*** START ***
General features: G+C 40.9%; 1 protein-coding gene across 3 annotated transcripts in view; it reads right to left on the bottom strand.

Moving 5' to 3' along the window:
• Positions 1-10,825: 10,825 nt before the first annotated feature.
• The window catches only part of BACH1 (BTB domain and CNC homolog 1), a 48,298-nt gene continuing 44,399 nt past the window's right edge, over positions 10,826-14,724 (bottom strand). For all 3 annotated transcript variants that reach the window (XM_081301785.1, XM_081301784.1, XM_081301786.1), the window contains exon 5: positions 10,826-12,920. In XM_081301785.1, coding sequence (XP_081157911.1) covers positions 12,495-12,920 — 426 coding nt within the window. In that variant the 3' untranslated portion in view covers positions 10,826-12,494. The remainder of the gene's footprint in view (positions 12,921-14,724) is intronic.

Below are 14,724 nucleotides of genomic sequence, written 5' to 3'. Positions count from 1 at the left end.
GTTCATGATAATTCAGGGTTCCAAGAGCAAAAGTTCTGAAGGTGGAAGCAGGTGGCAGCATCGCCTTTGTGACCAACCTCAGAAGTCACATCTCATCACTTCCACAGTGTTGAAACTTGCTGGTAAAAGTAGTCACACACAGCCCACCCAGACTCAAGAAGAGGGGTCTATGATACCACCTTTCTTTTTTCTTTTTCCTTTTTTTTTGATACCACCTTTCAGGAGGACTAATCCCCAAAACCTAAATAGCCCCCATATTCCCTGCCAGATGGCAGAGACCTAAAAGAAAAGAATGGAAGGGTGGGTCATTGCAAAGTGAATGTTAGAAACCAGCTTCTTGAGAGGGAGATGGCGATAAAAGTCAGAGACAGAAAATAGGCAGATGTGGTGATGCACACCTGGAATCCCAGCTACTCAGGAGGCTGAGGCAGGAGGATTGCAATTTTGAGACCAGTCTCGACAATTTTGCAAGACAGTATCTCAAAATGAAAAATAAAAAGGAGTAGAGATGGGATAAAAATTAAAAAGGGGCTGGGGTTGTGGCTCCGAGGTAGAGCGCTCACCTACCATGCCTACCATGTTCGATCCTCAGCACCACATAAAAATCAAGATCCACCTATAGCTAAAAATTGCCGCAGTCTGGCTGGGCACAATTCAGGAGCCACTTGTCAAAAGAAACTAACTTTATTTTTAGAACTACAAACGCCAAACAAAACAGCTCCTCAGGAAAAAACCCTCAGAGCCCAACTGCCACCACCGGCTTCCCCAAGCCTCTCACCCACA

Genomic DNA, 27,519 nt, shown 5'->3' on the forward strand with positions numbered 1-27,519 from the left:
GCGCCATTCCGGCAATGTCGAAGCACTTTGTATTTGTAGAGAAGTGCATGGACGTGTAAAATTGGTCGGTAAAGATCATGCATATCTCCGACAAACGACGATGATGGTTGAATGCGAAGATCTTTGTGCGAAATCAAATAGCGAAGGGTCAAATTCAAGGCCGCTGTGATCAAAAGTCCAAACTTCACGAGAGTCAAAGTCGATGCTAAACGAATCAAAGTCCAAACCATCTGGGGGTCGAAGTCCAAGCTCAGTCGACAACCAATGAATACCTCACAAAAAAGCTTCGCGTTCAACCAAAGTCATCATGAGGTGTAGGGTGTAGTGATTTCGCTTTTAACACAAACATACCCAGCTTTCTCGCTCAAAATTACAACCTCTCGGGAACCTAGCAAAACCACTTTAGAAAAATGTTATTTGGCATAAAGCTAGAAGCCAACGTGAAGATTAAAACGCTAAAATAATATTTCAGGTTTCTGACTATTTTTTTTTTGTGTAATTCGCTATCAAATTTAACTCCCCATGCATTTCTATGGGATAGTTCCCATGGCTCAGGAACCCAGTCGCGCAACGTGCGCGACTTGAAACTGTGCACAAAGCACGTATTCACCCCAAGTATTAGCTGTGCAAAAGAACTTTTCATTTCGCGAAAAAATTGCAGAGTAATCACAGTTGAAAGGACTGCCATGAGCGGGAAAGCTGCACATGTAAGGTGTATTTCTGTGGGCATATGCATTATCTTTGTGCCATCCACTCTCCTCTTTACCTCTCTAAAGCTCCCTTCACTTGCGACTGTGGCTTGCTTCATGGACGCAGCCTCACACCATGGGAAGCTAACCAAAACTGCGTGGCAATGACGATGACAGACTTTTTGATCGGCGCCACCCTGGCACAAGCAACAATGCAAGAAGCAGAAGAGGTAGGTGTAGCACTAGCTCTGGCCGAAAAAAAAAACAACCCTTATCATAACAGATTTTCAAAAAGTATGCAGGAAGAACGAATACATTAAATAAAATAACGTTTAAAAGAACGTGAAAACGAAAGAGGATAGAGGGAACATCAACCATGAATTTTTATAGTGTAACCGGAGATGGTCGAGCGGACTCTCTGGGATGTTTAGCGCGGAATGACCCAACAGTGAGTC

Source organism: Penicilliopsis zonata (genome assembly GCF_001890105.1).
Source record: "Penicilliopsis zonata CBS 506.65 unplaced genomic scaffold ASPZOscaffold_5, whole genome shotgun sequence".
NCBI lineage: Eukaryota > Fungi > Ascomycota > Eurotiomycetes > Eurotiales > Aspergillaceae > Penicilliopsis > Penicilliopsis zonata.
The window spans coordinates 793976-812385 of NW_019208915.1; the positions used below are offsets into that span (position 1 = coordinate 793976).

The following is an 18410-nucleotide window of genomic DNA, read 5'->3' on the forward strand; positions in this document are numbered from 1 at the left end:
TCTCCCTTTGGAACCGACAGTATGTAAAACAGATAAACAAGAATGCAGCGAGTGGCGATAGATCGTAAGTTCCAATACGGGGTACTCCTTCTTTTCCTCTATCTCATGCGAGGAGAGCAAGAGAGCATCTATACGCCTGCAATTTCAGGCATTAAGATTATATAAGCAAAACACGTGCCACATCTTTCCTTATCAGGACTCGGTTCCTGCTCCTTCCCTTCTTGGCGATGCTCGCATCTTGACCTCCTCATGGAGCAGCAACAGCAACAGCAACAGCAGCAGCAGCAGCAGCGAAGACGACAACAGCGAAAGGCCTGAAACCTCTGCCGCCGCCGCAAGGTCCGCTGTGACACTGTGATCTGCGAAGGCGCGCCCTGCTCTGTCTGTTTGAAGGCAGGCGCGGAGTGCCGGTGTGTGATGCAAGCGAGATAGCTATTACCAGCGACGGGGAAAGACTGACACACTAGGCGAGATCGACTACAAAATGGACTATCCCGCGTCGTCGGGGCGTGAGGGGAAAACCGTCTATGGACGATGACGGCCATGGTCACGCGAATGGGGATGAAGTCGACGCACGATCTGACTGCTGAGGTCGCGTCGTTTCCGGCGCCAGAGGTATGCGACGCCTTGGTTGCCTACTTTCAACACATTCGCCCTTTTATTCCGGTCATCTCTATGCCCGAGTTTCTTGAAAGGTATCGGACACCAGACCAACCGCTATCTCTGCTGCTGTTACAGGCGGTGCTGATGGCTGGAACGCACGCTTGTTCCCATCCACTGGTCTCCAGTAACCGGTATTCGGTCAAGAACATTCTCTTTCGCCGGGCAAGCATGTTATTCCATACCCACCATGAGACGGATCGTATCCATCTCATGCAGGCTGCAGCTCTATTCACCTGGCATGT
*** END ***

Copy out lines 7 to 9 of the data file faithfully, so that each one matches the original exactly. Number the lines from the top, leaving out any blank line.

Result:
Genomic DNA, 27,519 nt, shown 5'->3' on the forward strand with positions numbered 1-27,519 from the left:
GCGCCATTCCGGCAATGTCGAAGCACTTTGTATTTGTAGAGAAGTGCATGGACGTGTAAAATTGGTCGGTAAAGATCATGCATATCTCCGACAAACGACGATGATGGTTGAATGCGAAGATCTTTGTGCGAAATCAAATAGCGAAGGGTCAAATTCAAGGCCGCTGTGATCAAAAGTCCAAACTTCACGAGAGTCAAAGTCGATGCTAAACGAATCAAAGTCCAAACCATCTGGGGGTCGAAGTCCAAGCTCAGTCGACAACCAATGAATACCTCACAAAAAAGCTTCGCGTTCAACCAAAGTCATCATGAGGTGTAGGGTGTAGTGATTTCGCTTTTAACACAAACATACCCAGCTTTCTCGCTCAAAATTACAACCTCTCGGGAACCTAGCAAAACCACTTTAGAAAAATGTTATTTGGCATAAAGCTAGAAGCCAACGTGAAGATTAAAACGCTAAAATAATATTTCAGGTTTCTGACTATTTTTTTTTTGTGTAATTCGCTATCAAATTTAACTCCCCATGCATTTCTATGGGATAGTTCCCATGGCTCAGGAACCCAGTCGCGCAACGTGCGCGACTTGAAACTGTGCACAAAGCACGTATTCACCCCAAGTATTAGCTGTGCAAAAGAACTTTTCATTTCGCGAAAAAATTGCAGAGTAATCACAGTTGAAAGGACTGCCATGAGCGGGAAAGCTGCACATGTAAGGTGTATTTCTGTGGGCATATGCATTATCTTTGTGCCATCCACTCTCCTCTTTACCTCTCTAAAGCTCCCTTCACTTGCGACTGTGGCTTGCTTCATGGACGCAGCCTCACACCATGGGAAGCTAACCAAAACTGCGTGGCAATGACGATGACAGACTTTTTGATCGGCGCCACCCTGGCACAAGCAACAATGCAAGAAGCAGAAGAGGTAGGTGTAGCACTAGCTCTGGCCGAAAAAAAAAACAACCCTTATCATAACAGATTTTCAAAAAGTATGCAGGAAGAACGAATACATTAAATAAAATAACGTTTAAAAGAACGTGAAAACGAAAGAGGATAGAGGGAACATCAACCATGAATTTTTATAGTGTAACCGGAGATGGTCGAGCGGACTCTCTGGGATGTTTAGCGCGGAATGACCCAACAGTGAGTC

Source organism: Penicilliopsis zonata (genome assembly GCF_001890105.1).